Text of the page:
‘I learnt that the best you can do is not too much,' Tom Croft tells Clive Aslet as he discusses how he adapted his own home for his family's use.
Tom Croft’s Whitstable home, occupied with his wife Max, and daughter Kitty, is a barn that originally belonged to a farmhouse bought by his grandparents. The house has long been sold, but The Barn remains, having been converted by Tom for his parents in the 1980s: ‘Houses for architects’ parents are a classic first project.’
Only half the barn contains formal rooms. ‘One of the mistakes people make is to turn barns into houses; once you put on a front door, it’s over – the place is no longer a barn.’ Instead, Tom created a ‘house inside a barn. You can walk through the big door on the entrance front and out the other side, into the garden, without ever going into the house’.
Visually, there is an influence from the Postmodernism that then ruled the architectural roost. ‘The rooms take the form of bits of abstracted buildings. It’s like a ship in a bottle.’ The architectural vocabulary is abstract and largely free of mouldings, as, he admits disarmingly, he didn’t know how to design them at that stage of his career.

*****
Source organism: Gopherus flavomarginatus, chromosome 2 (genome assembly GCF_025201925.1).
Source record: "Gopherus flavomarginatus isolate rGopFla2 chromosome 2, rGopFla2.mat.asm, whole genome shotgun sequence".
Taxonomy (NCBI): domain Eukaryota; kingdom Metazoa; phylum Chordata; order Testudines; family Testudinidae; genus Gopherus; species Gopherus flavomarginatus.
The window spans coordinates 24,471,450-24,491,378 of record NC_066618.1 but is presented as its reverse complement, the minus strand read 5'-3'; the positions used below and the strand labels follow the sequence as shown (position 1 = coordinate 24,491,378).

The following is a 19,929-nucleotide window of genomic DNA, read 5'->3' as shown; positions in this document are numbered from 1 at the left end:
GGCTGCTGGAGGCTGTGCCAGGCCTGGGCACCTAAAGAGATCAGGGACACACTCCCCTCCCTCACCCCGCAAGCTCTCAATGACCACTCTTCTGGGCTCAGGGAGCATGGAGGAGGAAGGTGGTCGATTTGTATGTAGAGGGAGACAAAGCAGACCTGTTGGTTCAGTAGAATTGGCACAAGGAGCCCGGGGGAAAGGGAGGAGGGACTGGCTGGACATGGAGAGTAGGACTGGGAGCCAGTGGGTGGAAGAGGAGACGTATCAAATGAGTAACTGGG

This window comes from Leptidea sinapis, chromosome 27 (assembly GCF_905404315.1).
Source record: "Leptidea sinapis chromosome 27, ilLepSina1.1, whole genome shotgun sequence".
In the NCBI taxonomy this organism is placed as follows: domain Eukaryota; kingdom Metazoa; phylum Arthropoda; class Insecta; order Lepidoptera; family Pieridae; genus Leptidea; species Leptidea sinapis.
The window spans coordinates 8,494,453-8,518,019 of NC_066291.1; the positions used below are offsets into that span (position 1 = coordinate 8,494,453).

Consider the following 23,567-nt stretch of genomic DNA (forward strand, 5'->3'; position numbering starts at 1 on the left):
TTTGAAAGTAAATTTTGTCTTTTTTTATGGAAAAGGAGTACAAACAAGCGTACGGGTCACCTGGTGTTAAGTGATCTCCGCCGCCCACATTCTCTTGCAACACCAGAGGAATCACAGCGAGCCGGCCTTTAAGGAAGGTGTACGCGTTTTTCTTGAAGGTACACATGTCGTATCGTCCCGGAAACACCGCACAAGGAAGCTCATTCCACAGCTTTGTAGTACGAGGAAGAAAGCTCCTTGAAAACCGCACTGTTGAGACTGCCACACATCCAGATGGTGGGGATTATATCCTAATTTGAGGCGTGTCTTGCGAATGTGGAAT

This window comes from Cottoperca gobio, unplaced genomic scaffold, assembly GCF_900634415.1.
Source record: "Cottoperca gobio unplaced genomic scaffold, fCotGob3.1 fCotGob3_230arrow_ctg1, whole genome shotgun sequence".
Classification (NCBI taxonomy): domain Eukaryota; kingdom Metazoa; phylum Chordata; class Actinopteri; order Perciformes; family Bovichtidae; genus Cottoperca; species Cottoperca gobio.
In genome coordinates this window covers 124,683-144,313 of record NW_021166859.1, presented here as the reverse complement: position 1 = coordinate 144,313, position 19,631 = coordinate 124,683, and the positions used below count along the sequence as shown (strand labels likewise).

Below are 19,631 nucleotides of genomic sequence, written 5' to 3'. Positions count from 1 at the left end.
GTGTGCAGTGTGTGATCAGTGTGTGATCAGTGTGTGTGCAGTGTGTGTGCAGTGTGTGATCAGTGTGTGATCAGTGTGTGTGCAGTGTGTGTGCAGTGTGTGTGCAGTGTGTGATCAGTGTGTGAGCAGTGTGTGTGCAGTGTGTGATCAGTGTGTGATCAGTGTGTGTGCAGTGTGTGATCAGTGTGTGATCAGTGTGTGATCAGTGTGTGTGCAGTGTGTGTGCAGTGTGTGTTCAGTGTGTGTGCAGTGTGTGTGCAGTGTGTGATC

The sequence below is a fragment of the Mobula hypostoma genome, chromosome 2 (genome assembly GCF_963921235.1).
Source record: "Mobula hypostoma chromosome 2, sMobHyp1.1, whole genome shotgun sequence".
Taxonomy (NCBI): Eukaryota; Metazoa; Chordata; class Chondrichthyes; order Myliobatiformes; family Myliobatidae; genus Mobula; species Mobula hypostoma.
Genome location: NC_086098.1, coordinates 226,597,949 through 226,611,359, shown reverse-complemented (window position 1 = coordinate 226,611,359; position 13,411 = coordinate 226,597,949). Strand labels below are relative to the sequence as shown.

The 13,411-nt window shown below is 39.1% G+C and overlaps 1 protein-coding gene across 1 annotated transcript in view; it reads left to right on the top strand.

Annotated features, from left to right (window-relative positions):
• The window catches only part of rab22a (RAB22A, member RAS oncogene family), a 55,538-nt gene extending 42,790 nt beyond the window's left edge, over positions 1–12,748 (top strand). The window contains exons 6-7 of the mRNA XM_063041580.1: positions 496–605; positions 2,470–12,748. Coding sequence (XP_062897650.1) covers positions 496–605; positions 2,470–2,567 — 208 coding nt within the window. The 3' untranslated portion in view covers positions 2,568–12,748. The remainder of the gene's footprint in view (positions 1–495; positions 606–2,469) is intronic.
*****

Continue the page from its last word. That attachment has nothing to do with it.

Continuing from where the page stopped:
The Crofts senior filled The Barn with family paintings and furniture. Since inheriting, Tom and Max have not seen any reason to change the decor significantly; their only major work has been to create a deck from which to view the garden. Having been designed by Tom’s grandfather to be read from the farmhouse, this required a degree of reorientation.
Barns with gardens in the South-East inevitably evoke the romance of Sissinghurst and Great Dixter and this is no exception. It’s certainly a contrast to the Crofts’ London home, built in the 1970s and renovated in an enthusiastically Modern style.
Tom admits to having a ‘bipolar’ existence, but The Barn has played its part in developing his career, as many of his projects have involved the reimagining of historic buildings. ‘I learnt that the best you can do is not too much,’ he says. Friends who recently gathered for a party for a big birthday celebration, seated in the unconverted half of The Barn, will know that minimal architectural intervention is no barrier to having fun.
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